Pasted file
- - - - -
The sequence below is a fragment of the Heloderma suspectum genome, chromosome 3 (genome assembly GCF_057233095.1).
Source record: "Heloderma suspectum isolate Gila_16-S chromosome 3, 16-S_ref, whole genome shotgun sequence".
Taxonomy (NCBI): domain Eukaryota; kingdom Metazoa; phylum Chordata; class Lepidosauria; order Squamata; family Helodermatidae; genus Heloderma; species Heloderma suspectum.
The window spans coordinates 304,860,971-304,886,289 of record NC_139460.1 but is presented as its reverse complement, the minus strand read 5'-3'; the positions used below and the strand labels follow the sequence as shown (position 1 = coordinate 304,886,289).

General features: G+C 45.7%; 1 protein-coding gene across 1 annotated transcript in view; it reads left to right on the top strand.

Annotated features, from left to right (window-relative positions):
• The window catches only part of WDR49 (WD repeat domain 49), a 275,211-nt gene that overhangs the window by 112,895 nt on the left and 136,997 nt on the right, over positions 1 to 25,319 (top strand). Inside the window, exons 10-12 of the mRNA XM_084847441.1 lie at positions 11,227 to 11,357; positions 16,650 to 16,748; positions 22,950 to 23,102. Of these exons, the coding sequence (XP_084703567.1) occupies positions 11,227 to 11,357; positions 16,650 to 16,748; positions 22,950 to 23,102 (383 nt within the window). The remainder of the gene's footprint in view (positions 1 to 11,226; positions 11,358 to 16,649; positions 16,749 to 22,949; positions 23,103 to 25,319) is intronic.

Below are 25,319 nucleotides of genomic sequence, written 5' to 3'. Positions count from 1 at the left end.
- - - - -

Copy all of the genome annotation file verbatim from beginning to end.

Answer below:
The sequence below is a fragment of the Heloderma suspectum genome, chromosome 3 (genome assembly GCF_057233095.1).
Source record: "Heloderma suspectum isolate Gila_16-S chromosome 3, 16-S_ref, whole genome shotgun sequence".
Taxonomy (NCBI): domain Eukaryota; kingdom Metazoa; phylum Chordata; class Lepidosauria; order Squamata; family Helodermatidae; genus Heloderma; species Heloderma suspectum.
The window spans coordinates 304,860,971-304,886,289 of record NC_139460.1 but is presented as its reverse complement, the minus strand read 5'-3'; the positions used below and the strand labels follow the sequence as shown (position 1 = coordinate 304,886,289).

General features: G+C 45.7%; 1 protein-coding gene across 1 annotated transcript in view; it reads left to right on the top strand.

Annotated features, from left to right (window-relative positions):
• The window catches only part of WDR49 (WD repeat domain 49), a 275,211-nt gene that overhangs the window by 112,895 nt on the left and 136,997 nt on the right, over positions 1 to 25,319 (top strand). Inside the window, exons 10-12 of the mRNA XM_084847441.1 lie at positions 11,227 to 11,357; positions 16,650 to 16,748; positions 22,950 to 23,102. Of these exons, the coding sequence (XP_084703567.1) occupies positions 11,227 to 11,357; positions 16,650 to 16,748; positions 22,950 to 23,102 (383 nt within the window). The remainder of the gene's footprint in view (positions 1 to 11,226; positions 11,358 to 16,649; positions 16,749 to 22,949; positions 23,103 to 25,319) is intronic.

Below are 25,319 nucleotides of genomic sequence, written 5' to 3'. Positions count from 1 at the left end.